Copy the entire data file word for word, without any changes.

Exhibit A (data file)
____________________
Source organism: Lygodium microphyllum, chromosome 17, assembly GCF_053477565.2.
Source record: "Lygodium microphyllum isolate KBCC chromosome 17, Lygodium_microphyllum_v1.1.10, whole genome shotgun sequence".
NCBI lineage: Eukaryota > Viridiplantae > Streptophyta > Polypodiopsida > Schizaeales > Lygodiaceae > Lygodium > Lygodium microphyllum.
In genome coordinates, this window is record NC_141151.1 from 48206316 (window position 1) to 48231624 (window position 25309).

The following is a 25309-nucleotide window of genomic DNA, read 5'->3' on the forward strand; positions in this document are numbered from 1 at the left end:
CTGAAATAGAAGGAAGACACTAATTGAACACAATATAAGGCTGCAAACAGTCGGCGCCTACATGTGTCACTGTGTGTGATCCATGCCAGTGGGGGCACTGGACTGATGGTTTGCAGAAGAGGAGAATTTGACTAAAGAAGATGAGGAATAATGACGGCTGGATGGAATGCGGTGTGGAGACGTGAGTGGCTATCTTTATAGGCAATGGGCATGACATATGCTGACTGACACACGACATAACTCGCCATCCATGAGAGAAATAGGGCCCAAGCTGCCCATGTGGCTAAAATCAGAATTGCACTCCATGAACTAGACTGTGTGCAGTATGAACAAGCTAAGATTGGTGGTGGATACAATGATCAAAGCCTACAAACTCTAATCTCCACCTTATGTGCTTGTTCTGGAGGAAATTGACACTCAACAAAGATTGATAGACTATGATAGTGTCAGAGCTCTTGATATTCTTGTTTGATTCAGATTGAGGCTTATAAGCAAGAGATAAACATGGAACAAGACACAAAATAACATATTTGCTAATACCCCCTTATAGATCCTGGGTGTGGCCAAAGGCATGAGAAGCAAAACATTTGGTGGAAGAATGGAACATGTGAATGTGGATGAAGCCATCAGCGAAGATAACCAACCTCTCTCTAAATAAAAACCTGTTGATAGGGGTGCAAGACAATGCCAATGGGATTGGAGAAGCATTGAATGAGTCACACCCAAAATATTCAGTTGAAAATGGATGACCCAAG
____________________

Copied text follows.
Source organism: Lygodium microphyllum, chromosome 17, assembly GCF_053477565.2.
Source record: "Lygodium microphyllum isolate KBCC chromosome 17, Lygodium_microphyllum_v1.1.10, whole genome shotgun sequence".
NCBI lineage: Eukaryota > Viridiplantae > Streptophyta > Polypodiopsida > Schizaeales > Lygodiaceae > Lygodium > Lygodium microphyllum.
In genome coordinates, this window is record NC_141151.1 from 48206316 (window position 1) to 48231624 (window position 25309).

The following is a 25309-nucleotide window of genomic DNA, read 5'->3' on the forward strand; positions in this document are numbered from 1 at the left end:
CTGAAATAGAAGGAAGACACTAATTGAACACAATATAAGGCTGCAAACAGTCGGCGCCTACATGTGTCACTGTGTGTGATCCATGCCAGTGGGGGCACTGGACTGATGGTTTGCAGAAGAGGAGAATTTGACTAAAGAAGATGAGGAATAATGACGGCTGGATGGAATGCGGTGTGGAGACGTGAGTGGCTATCTTTATAGGCAATGGGCATGACATATGCTGACTGACACACGACATAACTCGCCATCCATGAGAGAAATAGGGCCCAAGCTGCCCATGTGGCTAAAATCAGAATTGCACTCCATGAACTAGACTGTGTGCAGTATGAACAAGCTAAGATTGGTGGTGGATACAATGATCAAAGCCTACAAACTCTAATCTCCACCTTATGTGCTTGTTCTGGAGGAAATTGACACTCAACAAAGATTGATAGACTATGATAGTGTCAGAGCTCTTGATATTCTTGTTTGATTCAGATTGAGGCTTATAAGCAAGAGATAAACATGGAACAAGACACAAAATAACATATTTGCTAATACCCCCTTATAGATCCTGGGTGTGGCCAAAGGCATGAGAAGCAAAACATTTGGTGGAAGAATGGAACATGTGAATGTGGATGAAGCCATCAGCGAAGATAACCAACCTCTCTCTAAATAAAAACCTGTTGATAGGGGTGCAAGACAATGCCAATGGGATTGGAGAAGCATTGAATGAGTCACACCCAAAATATTCAGTTGAAAATGGATGACCCAAG